Monday, December 7, 2020

Battle of Sagschutz, A Different Leuthen Scenario


Prussian cavalry, in the foreground, face off against the Austrian cavalry, in the background.

This weekend on the Virtual Wargames Club I was presenting photos of a Leuthen solo game that I played in 2016. Someone suggested that it might make an interesting game to focus on the attack of the Prussian Advance Guard on the Austrian left flank at Sagschutz. Agreeing that this sounds like a good scenario, I cleared off my game table and set up my winter terrain for the game.

 View  of the table set up.

In the back of my mind, I recalled that Charles Grant created just this scenario as part of a larger Leuthen game. I pulled my copy of Grant’s book, “Wargaming In History, Volume 4” from my bookshelf and thumbed my way through the book until I found the outline for a Sagschutz scenario.

The Austrian forces are as follows:

6 battalions of infantry (4btns start on the table, 2 btns arrive on subsequent turns)

7 squadrons of cavalry( 1 squadron starts on-table and the rest arrive on turn 4)

1 cannon

The Prussian forces are as follows:

9 battalions of infantry ( 6 btns start on table and 3 more btns are off-table, en echelon)

13.5 squadrons of cavalry

8 cannon (4 guns are on-table)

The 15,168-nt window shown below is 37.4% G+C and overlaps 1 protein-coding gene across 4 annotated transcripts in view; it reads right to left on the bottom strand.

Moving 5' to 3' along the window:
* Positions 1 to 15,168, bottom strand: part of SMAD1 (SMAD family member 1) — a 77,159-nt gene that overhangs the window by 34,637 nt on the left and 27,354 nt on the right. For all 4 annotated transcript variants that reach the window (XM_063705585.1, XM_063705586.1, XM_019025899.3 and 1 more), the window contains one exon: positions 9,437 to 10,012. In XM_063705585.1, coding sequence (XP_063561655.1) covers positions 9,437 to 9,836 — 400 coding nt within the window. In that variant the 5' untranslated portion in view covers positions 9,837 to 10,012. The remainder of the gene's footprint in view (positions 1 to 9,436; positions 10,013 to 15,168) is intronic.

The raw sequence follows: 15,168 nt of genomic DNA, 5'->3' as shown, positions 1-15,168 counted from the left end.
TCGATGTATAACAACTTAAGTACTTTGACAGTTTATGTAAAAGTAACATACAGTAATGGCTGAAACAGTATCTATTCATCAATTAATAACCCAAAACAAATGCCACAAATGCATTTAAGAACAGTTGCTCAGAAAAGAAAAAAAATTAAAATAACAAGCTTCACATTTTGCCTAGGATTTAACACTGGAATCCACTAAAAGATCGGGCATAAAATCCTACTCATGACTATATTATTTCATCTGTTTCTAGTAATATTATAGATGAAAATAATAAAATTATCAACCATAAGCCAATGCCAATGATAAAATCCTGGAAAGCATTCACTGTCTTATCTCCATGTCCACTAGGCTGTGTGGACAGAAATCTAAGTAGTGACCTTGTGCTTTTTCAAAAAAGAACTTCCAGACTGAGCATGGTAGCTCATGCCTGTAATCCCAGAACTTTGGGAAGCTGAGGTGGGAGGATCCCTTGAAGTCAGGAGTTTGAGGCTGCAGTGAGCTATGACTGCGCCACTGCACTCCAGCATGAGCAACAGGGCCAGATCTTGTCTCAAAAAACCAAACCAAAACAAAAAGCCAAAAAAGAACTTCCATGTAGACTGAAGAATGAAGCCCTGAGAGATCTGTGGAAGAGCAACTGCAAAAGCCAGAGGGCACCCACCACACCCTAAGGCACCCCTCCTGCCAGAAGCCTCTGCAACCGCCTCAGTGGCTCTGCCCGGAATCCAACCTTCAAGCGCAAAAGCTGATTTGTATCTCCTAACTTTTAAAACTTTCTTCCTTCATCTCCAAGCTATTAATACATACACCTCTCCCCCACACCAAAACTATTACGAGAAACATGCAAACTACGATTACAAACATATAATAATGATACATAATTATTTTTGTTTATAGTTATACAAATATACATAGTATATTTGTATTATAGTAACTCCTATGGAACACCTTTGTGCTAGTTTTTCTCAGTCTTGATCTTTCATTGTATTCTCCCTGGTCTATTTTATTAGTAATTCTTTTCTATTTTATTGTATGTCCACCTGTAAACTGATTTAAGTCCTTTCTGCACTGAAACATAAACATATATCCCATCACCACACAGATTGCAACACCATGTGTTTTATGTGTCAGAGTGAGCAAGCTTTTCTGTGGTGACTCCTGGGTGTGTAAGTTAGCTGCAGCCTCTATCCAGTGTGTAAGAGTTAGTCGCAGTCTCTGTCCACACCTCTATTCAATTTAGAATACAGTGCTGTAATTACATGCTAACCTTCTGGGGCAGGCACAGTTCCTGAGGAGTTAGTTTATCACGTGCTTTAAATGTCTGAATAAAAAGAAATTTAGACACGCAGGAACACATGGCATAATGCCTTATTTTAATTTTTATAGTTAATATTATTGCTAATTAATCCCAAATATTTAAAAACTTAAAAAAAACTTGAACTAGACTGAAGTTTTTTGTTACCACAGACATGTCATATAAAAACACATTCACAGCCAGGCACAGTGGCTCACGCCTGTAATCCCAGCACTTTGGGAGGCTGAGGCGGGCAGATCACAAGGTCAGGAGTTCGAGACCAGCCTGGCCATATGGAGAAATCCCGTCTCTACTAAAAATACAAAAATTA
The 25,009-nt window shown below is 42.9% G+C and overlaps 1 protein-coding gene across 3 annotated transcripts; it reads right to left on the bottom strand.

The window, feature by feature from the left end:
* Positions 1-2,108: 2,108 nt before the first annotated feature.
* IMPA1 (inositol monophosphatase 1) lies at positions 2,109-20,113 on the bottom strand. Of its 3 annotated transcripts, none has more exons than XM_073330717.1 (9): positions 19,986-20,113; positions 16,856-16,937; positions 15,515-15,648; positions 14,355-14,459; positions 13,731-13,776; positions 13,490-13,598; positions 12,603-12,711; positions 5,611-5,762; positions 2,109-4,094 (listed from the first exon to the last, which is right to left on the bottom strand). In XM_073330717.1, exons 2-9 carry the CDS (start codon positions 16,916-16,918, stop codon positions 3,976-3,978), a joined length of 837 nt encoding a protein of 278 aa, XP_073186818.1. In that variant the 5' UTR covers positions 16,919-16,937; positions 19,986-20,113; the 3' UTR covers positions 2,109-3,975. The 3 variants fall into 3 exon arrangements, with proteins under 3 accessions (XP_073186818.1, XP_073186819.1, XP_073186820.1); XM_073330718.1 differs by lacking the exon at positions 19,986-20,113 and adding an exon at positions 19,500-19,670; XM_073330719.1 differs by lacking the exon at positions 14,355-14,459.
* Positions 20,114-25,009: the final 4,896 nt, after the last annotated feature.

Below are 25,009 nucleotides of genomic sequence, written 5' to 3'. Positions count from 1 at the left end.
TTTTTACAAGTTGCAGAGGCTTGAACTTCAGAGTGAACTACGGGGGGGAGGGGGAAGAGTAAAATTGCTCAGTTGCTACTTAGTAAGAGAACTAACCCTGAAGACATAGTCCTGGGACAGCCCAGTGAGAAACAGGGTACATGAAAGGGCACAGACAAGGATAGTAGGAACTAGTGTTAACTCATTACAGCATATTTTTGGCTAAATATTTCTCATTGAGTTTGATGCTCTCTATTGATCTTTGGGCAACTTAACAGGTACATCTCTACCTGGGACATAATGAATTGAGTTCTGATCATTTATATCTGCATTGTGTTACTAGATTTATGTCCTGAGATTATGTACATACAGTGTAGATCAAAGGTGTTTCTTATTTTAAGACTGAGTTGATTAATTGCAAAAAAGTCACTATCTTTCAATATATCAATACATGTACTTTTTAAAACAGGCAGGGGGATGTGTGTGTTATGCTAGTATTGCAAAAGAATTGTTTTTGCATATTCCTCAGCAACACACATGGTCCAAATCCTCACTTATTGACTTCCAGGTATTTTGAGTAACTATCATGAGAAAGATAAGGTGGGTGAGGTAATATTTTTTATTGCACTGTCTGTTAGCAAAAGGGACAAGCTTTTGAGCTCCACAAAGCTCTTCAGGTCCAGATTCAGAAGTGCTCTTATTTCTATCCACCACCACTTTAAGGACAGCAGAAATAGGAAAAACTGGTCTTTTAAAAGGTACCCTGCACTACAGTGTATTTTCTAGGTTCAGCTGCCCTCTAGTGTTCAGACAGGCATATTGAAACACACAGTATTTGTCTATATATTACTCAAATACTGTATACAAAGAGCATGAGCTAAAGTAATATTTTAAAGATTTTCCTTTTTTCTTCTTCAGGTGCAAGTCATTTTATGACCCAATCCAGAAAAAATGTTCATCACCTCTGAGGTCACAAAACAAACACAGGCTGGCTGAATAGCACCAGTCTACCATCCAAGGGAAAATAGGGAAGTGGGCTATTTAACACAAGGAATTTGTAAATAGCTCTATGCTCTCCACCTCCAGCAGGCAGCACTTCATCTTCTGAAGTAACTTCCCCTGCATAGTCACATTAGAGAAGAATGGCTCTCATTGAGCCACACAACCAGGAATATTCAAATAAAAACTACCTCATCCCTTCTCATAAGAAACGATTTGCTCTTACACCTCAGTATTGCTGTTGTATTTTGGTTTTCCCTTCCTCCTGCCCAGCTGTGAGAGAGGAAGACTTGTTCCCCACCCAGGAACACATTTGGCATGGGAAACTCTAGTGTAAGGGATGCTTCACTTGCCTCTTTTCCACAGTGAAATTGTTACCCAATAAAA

Scenario Tweaks:

I gave the Austrians 5 btns of line infantry and one btn of Croats, all deployed on the table. I also placed all of the Austrian cavalry on the table to start the game.

For the Prussians, I gave Wedel’s advance guard 3 btns and another three battalions comprised the next brigade of Prussians, deployed en echelon to the left of Wedel’s command. A third brigade of 3 battalions start the game on table, but they will probably not be used in the game. In other words, I really am focusing on the Advance Guard attack.

I reduced the number of Prussian guns to 2 light battalion guns and 2 giant 12-pound Brummers, for a total of 4 guns.

The cavalry action is largely separated from the infantry attack on Sagschutz by a screen of woods that divides the table. Thus there will be four players per side, each having one infantry and one cavalry player per side.

Here are some pictures of the table set up:

Prussian Garde du. Corps leads the Prussian cavalry attack.

Austrian cavalry.


  1. That is one fantastic looking game. Your winter scenery really looks cold!

    Nicely done, Jim

  2. Beautiful looking table again Jim. I too love the winter look.

  3. Very evocative of a cold European winter.

  4. It looks great.....and cold, and you've beaten me to it! Playing this on Saturday with a bit of luck

    1. You more or less gave me the idea during our VWC meeting. 😎

  5. I assume the mighty Prussian military machine won?

  6. I do not think anyone can put on a more beautiful shame that captures the feels by if the actual battle. Brilliant!

  7. Looks absolutely brilliant, I love your Winter effects

  8. Looks superb. Can't beat massed cavalry can you?

  9. May I ask what rules you used? As with all your games it looks fantastic.


  10. Spectacular game and absolutely stunning snow terrain!
    Regards, James